Watch: Sneak peek at the Gobbins Path

One of Mid and East Antrim's top tourist attractions is getting ready to welcome its first visitors of the season.

The Gobbins, near Islandmagee, is a spectacular coastal walk situated on the Causeway Coastal Route.

Tour guide Davie Moore (right) leads a group around the Gobbins cliff path.  Photo by Paul Faith

Tour guide Davie Moore (right) leads a group around the Gobbins cliff path. Photo by Paul Faith

It was voted the number one region in the world to visit in 2018 by Lonely Planet.

Online booking is now open for public tours starting this Saturday (April 28), with slots available every half hour.

And the guided tours are filling up fast, according to Alister Bell, Gobbins Operations Manager.

"This weekend and the bank holiday weekend are relatively full already," he said.

A tour group at the Gobbins.

A tour group at the Gobbins.

"We work with about 20 different international tour operators so we will have people coming from all over the world."

It's not hard to see what attracts visitors to the 1.2 mile path, which has spectacular views over the ocean.

A series of bridges, including the showpiece tubular bridge, link with rugged steps and pathways to cut their way round the base of the cliffs.

The route allows visitors to get closer to a host of seabirds that make the area their home such as kittiwakes, razorback gulls, and fulmars.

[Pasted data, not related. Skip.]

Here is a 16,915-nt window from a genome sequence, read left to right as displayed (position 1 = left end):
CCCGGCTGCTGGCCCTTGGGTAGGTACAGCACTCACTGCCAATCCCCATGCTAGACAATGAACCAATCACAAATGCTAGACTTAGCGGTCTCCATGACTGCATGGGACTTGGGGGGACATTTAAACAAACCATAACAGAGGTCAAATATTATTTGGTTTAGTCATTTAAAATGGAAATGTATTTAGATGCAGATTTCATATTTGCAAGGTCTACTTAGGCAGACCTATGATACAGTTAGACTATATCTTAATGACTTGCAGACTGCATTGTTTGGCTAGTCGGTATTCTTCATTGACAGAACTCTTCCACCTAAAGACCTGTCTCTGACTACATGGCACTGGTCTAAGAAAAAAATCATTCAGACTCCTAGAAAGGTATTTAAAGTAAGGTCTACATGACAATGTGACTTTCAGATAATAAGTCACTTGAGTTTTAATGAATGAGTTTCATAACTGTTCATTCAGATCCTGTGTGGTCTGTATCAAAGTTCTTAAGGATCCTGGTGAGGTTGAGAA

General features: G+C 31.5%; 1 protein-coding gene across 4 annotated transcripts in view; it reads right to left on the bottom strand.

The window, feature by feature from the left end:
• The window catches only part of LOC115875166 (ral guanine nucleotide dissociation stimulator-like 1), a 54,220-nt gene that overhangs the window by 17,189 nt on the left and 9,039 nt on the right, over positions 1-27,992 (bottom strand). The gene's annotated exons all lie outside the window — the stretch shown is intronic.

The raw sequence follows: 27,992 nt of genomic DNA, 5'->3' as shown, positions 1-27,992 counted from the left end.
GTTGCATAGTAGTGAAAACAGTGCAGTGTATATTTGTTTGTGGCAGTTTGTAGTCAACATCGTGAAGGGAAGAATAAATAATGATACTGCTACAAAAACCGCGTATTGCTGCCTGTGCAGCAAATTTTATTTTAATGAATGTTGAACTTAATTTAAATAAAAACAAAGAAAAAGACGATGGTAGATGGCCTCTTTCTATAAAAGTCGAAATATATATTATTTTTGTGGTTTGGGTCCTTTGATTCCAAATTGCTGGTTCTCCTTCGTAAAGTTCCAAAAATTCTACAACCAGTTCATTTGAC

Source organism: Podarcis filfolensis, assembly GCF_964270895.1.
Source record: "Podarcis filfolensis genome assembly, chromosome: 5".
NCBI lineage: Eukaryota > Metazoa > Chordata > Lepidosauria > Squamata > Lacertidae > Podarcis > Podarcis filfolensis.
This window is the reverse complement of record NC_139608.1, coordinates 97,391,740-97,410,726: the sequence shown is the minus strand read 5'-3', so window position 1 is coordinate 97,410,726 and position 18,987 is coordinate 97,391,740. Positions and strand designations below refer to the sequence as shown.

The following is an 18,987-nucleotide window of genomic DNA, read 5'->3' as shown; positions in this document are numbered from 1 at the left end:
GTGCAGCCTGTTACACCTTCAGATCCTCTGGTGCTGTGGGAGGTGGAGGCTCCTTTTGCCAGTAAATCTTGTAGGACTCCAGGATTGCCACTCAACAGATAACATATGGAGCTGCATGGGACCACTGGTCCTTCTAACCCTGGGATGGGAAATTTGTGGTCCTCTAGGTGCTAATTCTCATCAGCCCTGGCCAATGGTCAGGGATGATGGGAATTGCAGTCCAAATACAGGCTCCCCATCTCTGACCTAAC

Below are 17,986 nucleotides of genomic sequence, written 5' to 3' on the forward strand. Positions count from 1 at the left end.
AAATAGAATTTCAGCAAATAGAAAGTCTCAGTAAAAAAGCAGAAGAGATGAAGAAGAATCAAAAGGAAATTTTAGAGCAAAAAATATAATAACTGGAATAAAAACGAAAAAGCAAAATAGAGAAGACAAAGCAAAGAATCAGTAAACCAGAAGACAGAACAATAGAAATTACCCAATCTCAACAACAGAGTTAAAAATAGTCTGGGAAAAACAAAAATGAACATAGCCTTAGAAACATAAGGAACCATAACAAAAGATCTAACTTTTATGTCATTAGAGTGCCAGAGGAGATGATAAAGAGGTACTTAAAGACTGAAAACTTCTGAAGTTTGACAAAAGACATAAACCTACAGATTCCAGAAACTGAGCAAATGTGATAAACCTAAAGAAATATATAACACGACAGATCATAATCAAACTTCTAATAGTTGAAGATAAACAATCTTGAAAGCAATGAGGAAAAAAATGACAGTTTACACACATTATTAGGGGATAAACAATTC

An opening at the path known as Wise's Eye.

An opening at the path known as Wise's Eye.

Occasionally other wildlife, such as porpoises, can be spotted on the seaward side of the path.

A section known as The Tunnel - not for the claustrophobic - takes walkers through the heart of the rock face.

Originally built at the turn of the 20th century and opened in 1902, the path was the brainchild of Co Wexford-born engineer Berkeley Deane Wise.

Hints of its Victorian roots can still be seen, including the remnants of one of the original bridges.

"When they re-imagined the path the bridges were set further out, to allow for landslips and landfalls," said Gobbins tour guide, Davie Moore.

"When you come here you are on about 85 percent of the original path."

Visitors can also hear more about the geology and biodiversity of the area during the tour, as well as the history attached to the location.

For more information, to keep up to date or book tickets, go to www.thegobbinscliffpath.com